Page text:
SmartRigging delivers sophisticated rigging to an extraordinary spread of customers from AC winners to International 14s, IMOCAs and giant land-based and offshore cranes. Safe to say they’ve got the hang of it…
Many people might think of composite rigging as new cutting edge technology, but SmartRigging has been building PBO rigging since 2005 and solid carbon rigging since 2010. By now they have serious experience, more than a decade of client feedback and an impressive list of high-profile happy clients.
The company was founded by a passionate multihull racer with the idea to try and prevent metal fatigue in traditional steel rigging. They experimented with PBO cables to be used as standing rigging, and then built a factory to produce them on an industrial scale in Joure in the Netherlands, where the company remains based to this day.
Within two years of its launch the company had become a world leader in the new field of composite rigging, with the initial product adapted to cover all standing rigging needs. A large range of weight conscious high performance raceboats used the initial system, from International 14s to high performance monohull and multihull classes like IMOCAs, ORMA 60s, M2s and Extreme 40s.
SmartRigging was quick to see the potential for industrial applications of aramid and PBO cables and in 2009 they launched SmartRigging’s sister company FibreMax. The company produces cables for industrial applications, such as crane pendants, and more recently to anchor floating offshore wind farms. Success in these booming sectors has turned the company into an industrial heavyweight.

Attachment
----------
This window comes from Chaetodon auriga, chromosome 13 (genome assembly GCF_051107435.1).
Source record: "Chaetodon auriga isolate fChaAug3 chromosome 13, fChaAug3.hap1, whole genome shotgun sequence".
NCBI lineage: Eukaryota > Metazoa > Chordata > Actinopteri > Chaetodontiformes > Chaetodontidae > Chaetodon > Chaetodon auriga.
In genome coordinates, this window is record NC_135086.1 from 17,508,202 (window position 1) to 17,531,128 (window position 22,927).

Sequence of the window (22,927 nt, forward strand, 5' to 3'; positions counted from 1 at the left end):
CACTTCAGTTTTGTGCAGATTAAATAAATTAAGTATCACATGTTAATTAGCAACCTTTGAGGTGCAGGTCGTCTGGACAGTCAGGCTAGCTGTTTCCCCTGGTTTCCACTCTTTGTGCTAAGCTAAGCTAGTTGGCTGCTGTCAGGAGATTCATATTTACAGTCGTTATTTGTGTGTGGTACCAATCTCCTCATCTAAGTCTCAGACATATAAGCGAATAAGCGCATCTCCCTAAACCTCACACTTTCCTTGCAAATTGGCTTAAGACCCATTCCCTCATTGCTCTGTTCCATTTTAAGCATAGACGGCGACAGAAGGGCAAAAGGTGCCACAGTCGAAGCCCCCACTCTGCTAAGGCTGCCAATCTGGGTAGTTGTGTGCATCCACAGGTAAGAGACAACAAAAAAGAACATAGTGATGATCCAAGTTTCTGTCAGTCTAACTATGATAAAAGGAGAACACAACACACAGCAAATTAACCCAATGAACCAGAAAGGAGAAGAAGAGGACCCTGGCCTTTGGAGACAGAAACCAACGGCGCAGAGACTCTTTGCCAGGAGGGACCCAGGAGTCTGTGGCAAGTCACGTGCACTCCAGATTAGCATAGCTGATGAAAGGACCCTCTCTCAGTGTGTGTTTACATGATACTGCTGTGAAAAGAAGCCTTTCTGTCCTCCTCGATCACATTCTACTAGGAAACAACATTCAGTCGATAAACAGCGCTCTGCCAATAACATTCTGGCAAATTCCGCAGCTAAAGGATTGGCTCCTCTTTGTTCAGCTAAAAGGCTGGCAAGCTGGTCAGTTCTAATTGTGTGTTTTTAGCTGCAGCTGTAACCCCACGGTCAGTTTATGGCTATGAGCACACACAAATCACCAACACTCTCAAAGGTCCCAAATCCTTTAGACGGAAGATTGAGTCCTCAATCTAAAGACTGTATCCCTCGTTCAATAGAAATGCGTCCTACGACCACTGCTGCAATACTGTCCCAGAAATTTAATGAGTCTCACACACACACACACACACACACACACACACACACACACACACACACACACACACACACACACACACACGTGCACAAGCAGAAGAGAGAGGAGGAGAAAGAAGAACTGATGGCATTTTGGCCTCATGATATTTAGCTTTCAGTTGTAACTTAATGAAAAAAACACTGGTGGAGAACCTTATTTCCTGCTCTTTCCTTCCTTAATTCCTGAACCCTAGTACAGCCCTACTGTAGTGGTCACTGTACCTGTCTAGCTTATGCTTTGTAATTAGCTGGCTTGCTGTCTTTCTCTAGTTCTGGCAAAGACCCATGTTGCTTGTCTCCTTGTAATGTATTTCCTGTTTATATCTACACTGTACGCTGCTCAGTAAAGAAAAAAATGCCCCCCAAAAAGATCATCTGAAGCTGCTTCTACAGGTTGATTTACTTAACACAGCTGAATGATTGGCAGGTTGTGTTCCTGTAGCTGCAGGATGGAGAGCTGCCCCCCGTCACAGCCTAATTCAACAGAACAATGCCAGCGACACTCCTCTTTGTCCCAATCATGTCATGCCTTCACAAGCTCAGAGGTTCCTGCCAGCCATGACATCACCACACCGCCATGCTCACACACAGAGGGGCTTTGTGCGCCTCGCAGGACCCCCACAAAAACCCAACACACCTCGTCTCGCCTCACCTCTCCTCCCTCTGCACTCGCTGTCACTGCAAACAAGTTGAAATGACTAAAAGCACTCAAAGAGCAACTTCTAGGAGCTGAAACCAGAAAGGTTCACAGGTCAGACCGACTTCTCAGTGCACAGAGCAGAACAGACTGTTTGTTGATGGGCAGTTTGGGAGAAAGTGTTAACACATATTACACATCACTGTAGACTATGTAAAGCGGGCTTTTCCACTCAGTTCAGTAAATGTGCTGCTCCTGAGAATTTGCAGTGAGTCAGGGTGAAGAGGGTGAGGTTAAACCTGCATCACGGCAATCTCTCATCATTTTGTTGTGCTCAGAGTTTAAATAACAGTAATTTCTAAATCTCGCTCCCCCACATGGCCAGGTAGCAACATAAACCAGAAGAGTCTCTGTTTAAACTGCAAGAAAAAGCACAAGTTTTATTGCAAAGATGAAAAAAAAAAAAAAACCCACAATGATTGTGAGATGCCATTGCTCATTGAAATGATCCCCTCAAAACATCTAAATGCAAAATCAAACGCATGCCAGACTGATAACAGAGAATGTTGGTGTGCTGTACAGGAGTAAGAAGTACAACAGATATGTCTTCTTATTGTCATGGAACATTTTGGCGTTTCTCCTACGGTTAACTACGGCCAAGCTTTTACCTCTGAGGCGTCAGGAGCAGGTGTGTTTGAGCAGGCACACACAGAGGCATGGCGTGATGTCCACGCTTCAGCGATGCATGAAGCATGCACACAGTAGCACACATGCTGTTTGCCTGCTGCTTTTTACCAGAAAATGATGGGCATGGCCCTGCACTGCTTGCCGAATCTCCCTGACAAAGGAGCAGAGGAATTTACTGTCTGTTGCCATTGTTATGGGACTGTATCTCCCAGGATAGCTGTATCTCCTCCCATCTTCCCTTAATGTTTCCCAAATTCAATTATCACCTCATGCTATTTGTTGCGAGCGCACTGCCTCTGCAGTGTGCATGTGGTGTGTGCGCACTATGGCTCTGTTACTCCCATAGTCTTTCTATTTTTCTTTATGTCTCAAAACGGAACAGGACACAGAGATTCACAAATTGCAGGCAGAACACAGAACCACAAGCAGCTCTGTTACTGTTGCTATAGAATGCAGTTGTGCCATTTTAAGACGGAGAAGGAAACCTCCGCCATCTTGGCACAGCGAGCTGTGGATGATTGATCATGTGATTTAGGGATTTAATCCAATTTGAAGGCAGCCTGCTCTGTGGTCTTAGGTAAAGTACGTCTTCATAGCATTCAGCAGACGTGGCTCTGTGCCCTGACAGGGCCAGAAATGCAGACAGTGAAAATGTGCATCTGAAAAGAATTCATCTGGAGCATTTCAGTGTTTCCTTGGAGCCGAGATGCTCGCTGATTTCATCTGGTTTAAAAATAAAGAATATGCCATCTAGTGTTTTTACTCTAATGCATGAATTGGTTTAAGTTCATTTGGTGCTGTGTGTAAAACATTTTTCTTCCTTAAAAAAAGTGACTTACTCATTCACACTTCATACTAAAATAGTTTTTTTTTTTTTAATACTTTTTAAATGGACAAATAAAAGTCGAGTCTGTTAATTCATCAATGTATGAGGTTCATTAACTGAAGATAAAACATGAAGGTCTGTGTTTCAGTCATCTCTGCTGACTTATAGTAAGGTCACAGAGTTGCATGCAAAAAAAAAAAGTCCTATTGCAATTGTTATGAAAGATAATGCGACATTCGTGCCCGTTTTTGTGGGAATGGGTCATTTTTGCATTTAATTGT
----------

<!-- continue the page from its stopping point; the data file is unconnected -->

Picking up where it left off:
The company has built the world’s strongest aramid cable (MBL 17.000kN), and the 100 per cent solar powered production site now builds cables up to 235m in length for the SmartRigging and FibreMax brands. The current production facility in Joure is 12,000sq m. A new production site is under construction 40km away to cope with exploding demand and this will increase the maximum cable length up to 300m.
Industrial cables might be where the money is these days, but this is a company run by passionate and active high-performance sailors and so focus on the sailing side of the business is clearly as strong as ever.
While starting out with PBO rigging, it soon became apparent that carbon would lead to even more performance gains.
The solid carbon fibre rigging product has been further developed and can be built in aerofoil sections where this is beneficial, such as the diamond stays on rotating rigs that are always turned to face the apparent wind (or boats travelling under high apparent wind speeds).
The company now sells a complete range of aramid, PBO and carbon rigging to suit boats and rigs of all shapes and sizes.
Aramid cables are larger in diameter and heavier than PBO or carbon fibre, but are less susceptible to be damaged by bending or shock loading. Aramid cables are used by performance catamaran builders as the leeward side-stays of catamaran masts are often particularly slack and therefore susceptible to the type of bending and shock loading which aramid resists so well.
Aramid is also used extensively for structural furling cables within code zeros and jibs, and the company has been involved in ground-breaking superyacht projects involving the development of systems to store large furled sails on drums installed under the foredeck as well as smaller raceboats such as Class40s.